7 things we didn’t know about Dr. Martin Luther King Jr.
Leader in the civil rights movement
Dr. King worked to raise public awareness of racism and end racial discrimination and segregation in the United States.
Dr. King is mostly known for his influence in the U.S. Civil Rights movement and his “I Have a Dream” speech, but his life goes beyond his timeless quotes.
Every year, we observe a federal holiday on the third Monday of January, Martin Luther King Jr. Day. Dr. King was born in Atlanta, Georgia on Jan. 15, 1929. He became a spokesperson and leader in the civil rights movement from 1955 until his assassination on April 4, 1968. Dr. King worked to raise public awareness of racism and end racial discrimination and segregation in the United States.
Here are a few things you may not know about Dr. Martin Luther King:
- His birth name wasn’t Martin. His given name was Michael. That is why his family and closest friends called him “Mike.” When he was 5 years old, his father changed his name after attending an international Baptist conference in Germany about the teachings of 16th century religious thinker Martin Luther.
- He worked for a newspaper. At 13-years old he had a paper route. His work ethic allowed him to get promoted and become the youngest assistant manager for The Atlanta Journal delivery station.
- Dr. King started college at 15 years old. He enrolled at the Historically Black College or University (HBCU), Morehouse College, and completed a bachelor’s degree in sociology in 1948.
- He had a doctorate in philosophy. In 1955, he earned his Ph.D. from Boston University.
- He wrote five books. His publications include a book of his sermons, “Strength to Love”; a collection of his broadcasted addresses, “The Trumpet of Conscience”; and essential writings, “Why We Can’t Wait.”
- He won a Grammy Award. His speech “Why I am Opposed to the War in Vietnam” was recorded on vinyl and won a Grammy for Best Spoken Word Album in 1969.
- He was the youngest man to ever receive the Nobel Peace Prize. At age 35, he received the prize for his nonviolent resistance to racial prejudice in America.
An ongoing fight: Health care justice
Besides fighting for racial justice, we are still working to achieve equal rights for people of every race, gender, economic status, among others. But one issue, even more so now during the pandemic, is health care justice and health disparities for our communities of color.
Dr. Martin Luther King delivered this important quote during a Chicago press conference in March 1966: “Of all the forms of inequality, injustice in health is the most shocking and the most inhuman because it often results in physical death.” In his lifetime, African American communities were segregated and received inferior medical care. Unfortunately, we still can see disparities in health care for these communities.
At Quartz, we recognize the importance of diversity, equity, and inclusion to build an environment of trust and respect, making a positive impact on employees and members alike. Here are some of Quartz’s initiatives to help bridge the gap in health disparities:
- Celebrating the Martin Luther King Jr. Day holiday – By including MLK Day as a company-approved holiday, we are demonstrating our commitment to valuing diverse insights, perspectives, and backgrounds. The decision came about due to employee feedback and the efforts of our Diversity, Equity, and Inclusion (DE&I) Change Team.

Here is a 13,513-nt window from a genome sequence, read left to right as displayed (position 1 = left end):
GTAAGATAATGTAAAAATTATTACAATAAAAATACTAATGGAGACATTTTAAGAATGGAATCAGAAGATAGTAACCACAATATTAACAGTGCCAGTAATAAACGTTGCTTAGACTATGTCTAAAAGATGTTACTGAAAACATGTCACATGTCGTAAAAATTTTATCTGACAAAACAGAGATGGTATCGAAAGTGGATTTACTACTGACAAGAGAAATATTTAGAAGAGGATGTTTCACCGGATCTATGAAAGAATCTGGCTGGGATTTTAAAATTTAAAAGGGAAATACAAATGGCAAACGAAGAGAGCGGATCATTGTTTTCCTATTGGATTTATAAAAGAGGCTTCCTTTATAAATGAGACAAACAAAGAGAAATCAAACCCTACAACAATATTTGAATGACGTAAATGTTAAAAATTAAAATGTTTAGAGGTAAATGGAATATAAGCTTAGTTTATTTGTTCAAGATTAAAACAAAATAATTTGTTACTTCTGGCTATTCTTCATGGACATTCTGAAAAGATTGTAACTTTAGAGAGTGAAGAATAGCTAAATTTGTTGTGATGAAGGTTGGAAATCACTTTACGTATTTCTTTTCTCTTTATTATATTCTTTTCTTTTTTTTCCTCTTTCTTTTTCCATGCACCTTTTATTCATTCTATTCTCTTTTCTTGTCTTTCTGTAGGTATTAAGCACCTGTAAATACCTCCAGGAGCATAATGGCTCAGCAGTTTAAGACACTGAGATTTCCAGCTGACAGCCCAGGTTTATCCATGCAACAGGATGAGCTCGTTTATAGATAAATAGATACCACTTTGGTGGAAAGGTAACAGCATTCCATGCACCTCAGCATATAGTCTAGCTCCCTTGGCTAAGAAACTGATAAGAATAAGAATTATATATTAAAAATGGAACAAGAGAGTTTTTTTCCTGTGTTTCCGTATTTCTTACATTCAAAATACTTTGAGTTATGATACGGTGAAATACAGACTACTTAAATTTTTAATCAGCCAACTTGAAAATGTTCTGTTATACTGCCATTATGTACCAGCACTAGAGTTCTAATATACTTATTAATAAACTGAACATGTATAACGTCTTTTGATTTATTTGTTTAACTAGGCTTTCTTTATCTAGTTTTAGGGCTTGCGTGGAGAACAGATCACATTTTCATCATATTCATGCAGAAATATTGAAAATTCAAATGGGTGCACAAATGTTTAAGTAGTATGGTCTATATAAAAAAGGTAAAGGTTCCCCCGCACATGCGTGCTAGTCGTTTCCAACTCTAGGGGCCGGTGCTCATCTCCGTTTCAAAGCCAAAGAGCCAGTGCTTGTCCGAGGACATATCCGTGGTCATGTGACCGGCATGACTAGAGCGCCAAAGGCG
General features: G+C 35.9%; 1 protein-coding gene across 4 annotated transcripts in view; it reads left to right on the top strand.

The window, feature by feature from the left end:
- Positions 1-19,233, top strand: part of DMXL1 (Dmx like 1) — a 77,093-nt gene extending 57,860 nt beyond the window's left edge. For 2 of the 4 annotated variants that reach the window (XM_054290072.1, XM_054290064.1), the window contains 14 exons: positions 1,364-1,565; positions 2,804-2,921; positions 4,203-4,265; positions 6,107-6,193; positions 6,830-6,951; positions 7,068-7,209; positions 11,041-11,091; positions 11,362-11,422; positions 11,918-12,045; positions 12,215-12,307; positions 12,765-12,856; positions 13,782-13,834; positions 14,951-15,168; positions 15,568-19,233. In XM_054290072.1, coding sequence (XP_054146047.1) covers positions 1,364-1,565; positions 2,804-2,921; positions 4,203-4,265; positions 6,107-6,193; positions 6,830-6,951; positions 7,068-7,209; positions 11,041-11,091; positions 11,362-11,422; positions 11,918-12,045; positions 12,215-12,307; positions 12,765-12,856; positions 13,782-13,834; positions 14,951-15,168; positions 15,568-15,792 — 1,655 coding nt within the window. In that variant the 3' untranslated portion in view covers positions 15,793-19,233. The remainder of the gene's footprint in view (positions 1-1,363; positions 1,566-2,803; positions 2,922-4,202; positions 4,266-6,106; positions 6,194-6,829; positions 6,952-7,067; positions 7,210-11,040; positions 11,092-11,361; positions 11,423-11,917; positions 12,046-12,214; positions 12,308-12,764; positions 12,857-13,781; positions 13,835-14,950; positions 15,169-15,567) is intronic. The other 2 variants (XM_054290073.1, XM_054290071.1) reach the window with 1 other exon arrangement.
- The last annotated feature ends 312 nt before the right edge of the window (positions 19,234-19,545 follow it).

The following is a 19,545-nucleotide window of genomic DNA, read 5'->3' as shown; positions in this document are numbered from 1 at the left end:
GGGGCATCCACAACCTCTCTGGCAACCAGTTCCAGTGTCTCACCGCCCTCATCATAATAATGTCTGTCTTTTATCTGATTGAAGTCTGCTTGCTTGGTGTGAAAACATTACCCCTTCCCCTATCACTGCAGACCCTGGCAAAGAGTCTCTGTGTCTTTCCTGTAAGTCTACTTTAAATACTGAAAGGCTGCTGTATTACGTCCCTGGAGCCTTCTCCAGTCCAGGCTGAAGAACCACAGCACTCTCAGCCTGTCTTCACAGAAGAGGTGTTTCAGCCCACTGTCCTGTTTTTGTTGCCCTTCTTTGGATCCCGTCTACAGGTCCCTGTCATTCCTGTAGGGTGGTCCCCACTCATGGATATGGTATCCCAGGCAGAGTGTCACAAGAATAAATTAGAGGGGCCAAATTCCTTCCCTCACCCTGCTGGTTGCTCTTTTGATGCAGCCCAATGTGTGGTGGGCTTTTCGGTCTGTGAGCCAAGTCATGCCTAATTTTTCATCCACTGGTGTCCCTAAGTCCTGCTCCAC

- Quartz Cares Matching Program –Quartz Cares started after the COVID-19 Pandemic and it was in response to the needs of the communities we serve. Quartz employees donated $21,200 to local organizations that focus on racial and health disparities. Our company match brought donations to more than $42,400.
- Addressing COVID-19 Health Disparities – Quartz is empowering our members most vulnerable to COVID-19 with information about prevention and resources if they feel they have experienced discrimination when seeking medical services.
- COVID-19 community financial support – DE&I joined the Quartz Cares team, raising awareness for community members who were eligible for help with premiums.
- Health Insurance 101– This presentation (in English, Spanish, and Hmong) educated communities of color and other ethnicities. It focused on how health insurance works in the U.S., basic terminology, and who to contact with questions.
- BadgerCare Plus Assessment Culturally and Linguistically Appropriate Services (CLAS) – CLAS is an assessment requested by The Department of Health Services (DHS) of Health Maintenance Organizations (HMOs) to focus efforts on reducing health disparities. Quartz assessed and adjusted its efforts to best support BadgerCare Plus members.
- Diversity Matters Cultural Competency Training – Employees completed annual cultural competency.
- Hiring Manager Training – Quartz raised awareness about implicit bias with hiring managers and provided strategies for making objective hiring decisions.
Even though we have a long way to go, and a lot of work to do, every step we take to promote equality and bridge the gap in health disparities and racial injustice is a step toward a better society. Let’s remember these immortal words from Dr. King that still inspire us: “I have a dream that one day this nation will rise and live out the true meaning of its creed — we hold these truths to be self-evident: that all men are created equal.”